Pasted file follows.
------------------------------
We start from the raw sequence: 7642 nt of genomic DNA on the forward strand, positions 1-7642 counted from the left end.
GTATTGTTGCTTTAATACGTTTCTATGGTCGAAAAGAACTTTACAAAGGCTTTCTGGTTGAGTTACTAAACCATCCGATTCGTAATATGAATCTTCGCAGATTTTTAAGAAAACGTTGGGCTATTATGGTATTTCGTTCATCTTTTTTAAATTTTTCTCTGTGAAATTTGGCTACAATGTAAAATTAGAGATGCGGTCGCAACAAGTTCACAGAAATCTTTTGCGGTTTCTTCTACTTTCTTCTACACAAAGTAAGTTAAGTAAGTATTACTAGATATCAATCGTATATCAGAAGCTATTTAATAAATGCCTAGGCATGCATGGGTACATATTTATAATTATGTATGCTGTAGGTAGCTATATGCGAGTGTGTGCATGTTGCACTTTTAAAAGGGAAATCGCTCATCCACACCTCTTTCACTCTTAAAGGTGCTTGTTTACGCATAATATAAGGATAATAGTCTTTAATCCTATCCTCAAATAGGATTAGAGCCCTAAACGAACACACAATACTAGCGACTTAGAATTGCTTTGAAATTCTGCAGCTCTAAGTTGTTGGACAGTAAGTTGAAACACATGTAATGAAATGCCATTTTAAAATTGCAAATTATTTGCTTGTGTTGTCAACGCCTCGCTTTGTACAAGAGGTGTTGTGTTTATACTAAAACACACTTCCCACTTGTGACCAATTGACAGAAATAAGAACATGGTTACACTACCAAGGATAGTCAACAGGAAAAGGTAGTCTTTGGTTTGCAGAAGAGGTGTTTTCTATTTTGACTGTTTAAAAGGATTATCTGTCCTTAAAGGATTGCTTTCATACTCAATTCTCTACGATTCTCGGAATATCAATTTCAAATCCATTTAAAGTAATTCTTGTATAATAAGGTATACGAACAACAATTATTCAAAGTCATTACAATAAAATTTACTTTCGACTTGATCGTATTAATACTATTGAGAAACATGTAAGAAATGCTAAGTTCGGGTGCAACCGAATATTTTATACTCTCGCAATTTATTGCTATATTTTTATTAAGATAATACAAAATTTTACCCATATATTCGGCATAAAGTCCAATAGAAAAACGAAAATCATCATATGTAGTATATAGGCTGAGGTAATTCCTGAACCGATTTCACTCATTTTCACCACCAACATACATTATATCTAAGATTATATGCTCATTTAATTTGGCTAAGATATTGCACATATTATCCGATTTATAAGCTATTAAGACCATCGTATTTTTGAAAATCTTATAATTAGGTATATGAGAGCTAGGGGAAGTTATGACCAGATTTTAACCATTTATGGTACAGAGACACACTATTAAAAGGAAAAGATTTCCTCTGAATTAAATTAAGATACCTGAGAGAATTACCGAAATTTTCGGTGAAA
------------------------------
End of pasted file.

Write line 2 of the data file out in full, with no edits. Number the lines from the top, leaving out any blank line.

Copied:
GTATTGTTGCTTTAATACGTTTCTATGGTCGAAAAGAACTTTACAAAGGCTTTCTGGTTGAGTTACTAAACCATCCGATTCGTAATATGAATCTTCGCAGATTTTTAAGAAAACGTTGGGCTATTATGGTATTTCGTTCATCTTTTTTAAATTTTTCTCTGTGAAATTTGGCTACAATGTAAAATTAGAGATGCGGTCGCAACAAGTTCACAGAAATCTTTTGCGGTTTCTTCTACTTTCTTCTACACAAAGTAAGTTAAGTAAGTATTACTAGATATCAATCGTATATCAGAAGCTATTTAATAAATGCCTAGGCATGCATGGGTACATATTTATAATTATGTATGCTGTAGGTAGCTATATGCGAGTGTGTGCATGTTGCACTTTTAAAAGGGAAATCGCTCATCCACACCTCTTTCACTCTTAAAGGTGCTTGTTTACGCATAATATAAGGATAATAGTCTTTAATCCTATCCTCAAATAGGATTAGAGCCCTAAACGAACACACAATACTAGCGACTTAGAATTGCTTTGAAATTCTGCAGCTCTAAGTTGTTGGACAGTAAGTTGAAACACATGTAATGAAATGCCATTTTAAAATTGCAAATTATTTGCTTGTGTTGTCAACGCCTCGCTTTGTACAAGAGGTGTTGTGTTTATACTAAAACACACTTCCCACTTGTGACCAATTGACAGAAATAAGAACATGGTTACACTACCAAGGATAGTCAACAGGAAAAGGTAGTCTTTGGTTTGCAGAAGAGGTGTTTTCTATTTTGACTGTTTAAAAGGATTATCTGTCCTTAAAGGATTGCTTTCATACTCAATTCTCTACGATTCTCGGAATATCAATTTCAAATCCATTTAAAGTAATTCTTGTATAATAAGGTATACGAACAACAATTATTCAAAGTCATTACAATAAAATTTACTTTCGACTTGATCGTATTAATACTATTGAGAAACATGTAAGAAATGCTAAGTTCGGGTGCAACCGAATATTTTATACTCTCGCAATTTATTGCTATATTTTTATTAAGATAATACAAAATTTTACCCATATATTCGGCATAAAGTCCAATAGAAAAACGAAAATCATCATATGTAGTATATAGGCTGAGGTAATTCCTGAACCGATTTCACTCATTTTCACCACCAACATACATTATATCTAAGATTATATGCTCATTTAATTTGGCTAAGATATTGCACATATTATCCGATTTATAAGCTATTAAGACCATCGTATTTTTGAAAATCTTATAATTAGGTATATGAGAGCTAGGGGAAGTTATGACCAGATTTTAACCATTTATGGTACAGAGACACACTATTAAAAGGAAAAGATTTCCTCTGAATTAAATTAAGATACCTGAGAGAATTACCGAAATTTTCGGTGAAA